Farm Life

by Cowgirl on April 4, 2017 · 0 comments

Calving SeasonIt has been busy around here, and I can’t believe it’s April and three months have passed since my last blog post.  One of my excuses is that it’s calving season, and this year has been especially difficult.  When cattle are involved, there’s always trouble of some sort.  This spring, we have had cows with stillborn babies, cows that needed stitches before and after calving, cows that needed their calf pulled, cows that wouldn’t feed and take care of their babies, and cows that just died, for whatever reason.  We’ve had cows getting out, bulls breaking their round bale feeders, a new bull that is really wild and high headed so we have him penned up with an old cow trying to gentle him and feed him by hand so he learns we are friendly.  Such is life….on a farm.

But some things turn out right, and while you can always find something to complain about, it’s better to look at the good things that have happened.  About a month ago, we had a cow that calved but was just nasty and mean, so much that we could barely get the calf tagged and given its shots, she would charge anyone on foot.  Now, in some cases, that just means the cow is an extra-vigilant mother and is taking special care of her baby so no one harms it.  Not so, for this cow.  She wasn’t feeding her baby, either, and the calf was a little bit dumb and just wasn’t quick enough to nurse such a high-strung cow.

Cow And CalfSo my brother-in-law, who owns the pair, gave the calf colostrum through a stomach tube and hoped for the best.  The next day, he said he didn’t think the calf had nursed, so he gave it more milk through a stomach tube.  So on the third day, a guy with a backhoe was doing some work at the farm, leveling out a berm along the creek, and he said a woman passing by in a car stopped in and told him she had seen a baby calf on the other side of the highway, alone.  We went out and looked for it but didn’t see anything.  So later that day, my brother-in-law went to feed the calf whose mama wasn’t feeding him, and he could not find the calf.  So I was pretty sure the woman had been right, and the baby had to be across the highway.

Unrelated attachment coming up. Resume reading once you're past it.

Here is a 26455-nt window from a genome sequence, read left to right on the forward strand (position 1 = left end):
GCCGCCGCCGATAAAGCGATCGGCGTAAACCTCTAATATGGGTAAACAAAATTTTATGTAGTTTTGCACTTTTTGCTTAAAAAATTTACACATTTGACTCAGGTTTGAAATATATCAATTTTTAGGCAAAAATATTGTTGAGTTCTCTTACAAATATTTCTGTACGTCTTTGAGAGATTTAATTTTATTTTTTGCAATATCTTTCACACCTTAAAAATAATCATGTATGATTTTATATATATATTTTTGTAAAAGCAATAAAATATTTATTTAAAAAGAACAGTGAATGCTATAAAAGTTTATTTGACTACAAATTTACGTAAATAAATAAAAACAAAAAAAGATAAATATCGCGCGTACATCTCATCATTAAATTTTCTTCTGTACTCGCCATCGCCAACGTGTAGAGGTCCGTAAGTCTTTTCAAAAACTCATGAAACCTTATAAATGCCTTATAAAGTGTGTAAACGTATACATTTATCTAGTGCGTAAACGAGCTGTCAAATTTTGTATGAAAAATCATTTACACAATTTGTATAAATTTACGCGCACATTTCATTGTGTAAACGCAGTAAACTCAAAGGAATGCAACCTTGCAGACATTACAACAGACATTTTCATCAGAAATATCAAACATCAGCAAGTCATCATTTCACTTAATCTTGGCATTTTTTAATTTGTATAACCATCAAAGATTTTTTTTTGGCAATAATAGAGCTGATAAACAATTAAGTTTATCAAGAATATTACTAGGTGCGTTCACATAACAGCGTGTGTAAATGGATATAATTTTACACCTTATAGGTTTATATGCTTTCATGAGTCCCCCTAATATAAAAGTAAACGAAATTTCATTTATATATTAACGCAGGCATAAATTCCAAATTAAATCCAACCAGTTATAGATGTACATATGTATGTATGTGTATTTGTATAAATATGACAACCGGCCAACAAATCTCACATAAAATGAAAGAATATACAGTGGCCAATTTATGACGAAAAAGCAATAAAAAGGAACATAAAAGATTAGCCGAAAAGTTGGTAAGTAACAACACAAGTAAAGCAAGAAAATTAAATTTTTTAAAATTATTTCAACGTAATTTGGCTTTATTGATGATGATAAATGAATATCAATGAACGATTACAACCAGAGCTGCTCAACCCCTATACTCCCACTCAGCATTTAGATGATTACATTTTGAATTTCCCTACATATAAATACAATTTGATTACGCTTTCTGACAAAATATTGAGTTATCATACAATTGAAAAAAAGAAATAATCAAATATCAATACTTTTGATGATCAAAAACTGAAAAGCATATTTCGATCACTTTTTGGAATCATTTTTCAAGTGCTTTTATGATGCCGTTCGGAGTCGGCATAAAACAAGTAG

It was hard to believe a calf would leave the cows, walk under or through the fence, climb up the steep grade to the highway, make it across without becoming roadkill, and then disappear.  The land across the highway is a huge cornfield, that goes on and on for miles.  I went out in my pickup, but then got out and walked, not wanting to drive over the baby if it was lying in the tall grass of the road ditch.  I expected to find it curled up in some grass, as it was a cold, rainy day.  But I found nothing along the highway, in the road ditch, or in the tall grass.  The cornfield was empty as well, as far as I could see.  There was a swamp area a couple hundred yards from the road, with a lot of brush and grass, so I drove along the edge of the field, looking in.  I saw a fallen log that was black colored, and I stopped and looked at it hard.  It was just a log.  But it made me think that the baby could be lying there and I wouldn’t see it.